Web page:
ORIGINAL RESEARCH article

Front. Mol. Biosci., 09 December 2021
Sec.Structural Biology
https://doi.org/10.3389/fmolb.2021.791026

Dipolar Order Parameters in Large Systems With Fast Spinning

www.frontiersin.orgW. Trent Franks1,2*, www.frontiersin.orgBen P. Tatman1,2, www.frontiersin.orgJonah Trenouth2 and www.frontiersin.orgJózef R. Lewandowski2*
  • 1Department of Physics, University of Warwick, Coventry, United Kingdom
  • 2Department of Chemistry, University of Warwick, Coventry, United Kingdom

Order parameters are a useful tool for quantifying amplitudes of molecular motions. Here we measure dipolar order parameters by recoupling heteronuclear dipole-dipole couplings under fast spinning. We apply symmetry based recoupling methods to samples spinning under magic angle at 60 kHz by employing a variable flip angle compound inversion pulse. We validate the methods by measuring site-specific 15N-1H order parameters of a microcrystalline protein over a small temperature range and the same protein in a large, precipitated complex with antibody. The measurements of the order parameters in the complex are consistent with the observed protein undergoing overall motion within the assembly.

Introduction

The astounding number of structures found in the protein databank speaks to the usefulness of structural data to provide insights into the structure-function relationship in biology and biochemistry (Berman et al., 2000; Burley et al., 2021). With advent of powerful computational structure prediction approaches such as AlphaFold (Jumper et al., 2021) and RoseTTAFold (Baek et al., 2021) there is an almost exponential increase of systems for which a reasonable quality structure or models become available. However, a structure is a snapshot that does not necessarily capture the choreography of the protein it needs to execute in order to perform its function (Koshland, 1958; Frauenfelder et al., 1991). The motion of a protein is often intrinsic to its activity. Understanding the dynamics and how structure changes in time is sometimes nearly as important as knowing a single, even high-resolution, snapshot. An ultimate example of this idea are intrinsically disordered proteins (IDP) and intrinsically disordered regions (IDR), which are involved in controlling countless processes in eukaryotic but also prokaryotic organisms, e.g. biosynthetic steps in production of bioactive natural products (Jenner et al., 2018; Kosol et al., 2019; Fage et al., 2021).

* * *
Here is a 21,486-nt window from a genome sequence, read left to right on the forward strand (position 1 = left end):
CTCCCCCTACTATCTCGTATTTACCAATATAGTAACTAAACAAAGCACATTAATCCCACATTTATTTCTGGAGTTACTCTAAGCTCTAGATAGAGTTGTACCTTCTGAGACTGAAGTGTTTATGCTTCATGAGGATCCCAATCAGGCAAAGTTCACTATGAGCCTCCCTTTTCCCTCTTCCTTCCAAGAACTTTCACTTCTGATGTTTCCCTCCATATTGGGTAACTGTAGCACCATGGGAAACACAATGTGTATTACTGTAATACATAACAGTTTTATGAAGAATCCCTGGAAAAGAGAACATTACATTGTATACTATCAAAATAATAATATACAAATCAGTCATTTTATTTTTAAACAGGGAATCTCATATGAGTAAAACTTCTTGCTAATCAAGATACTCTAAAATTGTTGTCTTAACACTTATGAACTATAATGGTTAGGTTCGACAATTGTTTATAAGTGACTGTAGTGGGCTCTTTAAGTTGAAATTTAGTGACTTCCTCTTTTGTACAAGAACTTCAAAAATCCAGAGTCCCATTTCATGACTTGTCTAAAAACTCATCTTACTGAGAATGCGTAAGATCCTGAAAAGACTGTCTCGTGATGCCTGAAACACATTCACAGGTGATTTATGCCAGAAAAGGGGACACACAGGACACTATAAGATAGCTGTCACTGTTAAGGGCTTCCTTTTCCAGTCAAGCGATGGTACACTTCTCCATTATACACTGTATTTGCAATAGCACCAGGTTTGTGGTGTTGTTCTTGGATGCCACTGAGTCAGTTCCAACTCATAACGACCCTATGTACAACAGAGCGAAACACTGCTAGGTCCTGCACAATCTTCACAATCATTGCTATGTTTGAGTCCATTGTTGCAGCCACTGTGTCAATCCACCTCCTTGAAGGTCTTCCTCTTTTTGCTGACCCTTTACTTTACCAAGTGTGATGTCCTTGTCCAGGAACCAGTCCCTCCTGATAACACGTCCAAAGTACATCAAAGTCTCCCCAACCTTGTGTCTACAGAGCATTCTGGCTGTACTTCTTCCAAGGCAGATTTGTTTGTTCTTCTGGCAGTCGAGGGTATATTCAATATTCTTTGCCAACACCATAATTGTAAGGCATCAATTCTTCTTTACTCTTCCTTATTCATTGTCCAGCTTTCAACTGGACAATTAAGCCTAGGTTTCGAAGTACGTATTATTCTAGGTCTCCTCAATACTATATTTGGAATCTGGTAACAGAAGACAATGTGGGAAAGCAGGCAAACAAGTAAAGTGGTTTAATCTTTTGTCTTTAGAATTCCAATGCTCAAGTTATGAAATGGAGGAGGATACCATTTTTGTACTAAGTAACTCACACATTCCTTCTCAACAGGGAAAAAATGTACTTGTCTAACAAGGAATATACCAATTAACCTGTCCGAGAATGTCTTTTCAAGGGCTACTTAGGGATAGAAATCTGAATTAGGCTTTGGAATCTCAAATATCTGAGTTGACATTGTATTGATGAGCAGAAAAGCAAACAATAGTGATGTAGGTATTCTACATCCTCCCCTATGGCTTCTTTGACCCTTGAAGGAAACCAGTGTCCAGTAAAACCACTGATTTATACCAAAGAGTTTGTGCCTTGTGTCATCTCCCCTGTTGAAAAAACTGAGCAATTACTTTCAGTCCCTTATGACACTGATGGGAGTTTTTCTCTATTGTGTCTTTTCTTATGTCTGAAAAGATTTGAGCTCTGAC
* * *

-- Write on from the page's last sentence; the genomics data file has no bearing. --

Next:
Nuclear magnetic resonance (NMR), can be used to find molecular motions under near physiological conditions at atomic resolution over a several orders of magnitude of the time scale, from as fast as picoseconds, to as slow as months, but will only report on local conditions and typically over small distance scales (Palmer, 2004; Kovermann et al., 2016; Sekhar and Kay, 2019; Alderson and Kay, 2021). However, to access such a vast range of dynamics a battery of different tools reporting on different parameters of motion in different regimes is required. For example, NMR relaxation is sensitive to both amplitudes and time scales of motions typically in the picoseconds-nanoseconds range in solution and picoseconds-milliseconds range in the solid state (Lewandowski, 2013), which provides some unique opportunities for characterizing protein motions (Castellani et al., 2002; Chevelkov et al., 2003; Chevelkov et al., 2006; Lewandowski et al., 2011; Asami and Reif, 2012; Lamley et al., 2014; Lamley et al., 2015a; Lamley et al., 2015b; Sternberg et al., 2018; Öster et al., 2019). However, the extended range of time scales of motions, which influence relaxation in the solid state, comes also at a price: reliable quantification of motional amplitudes with relaxation rates alone is challenging and sometimes impossible. Often reliable quantification of dynamics using relaxation rates requires them to be combined with measurements of order parameters (typically dipolar order parameters), which constrain the overall amplitude of motions (Schanda and Ernst, 2016).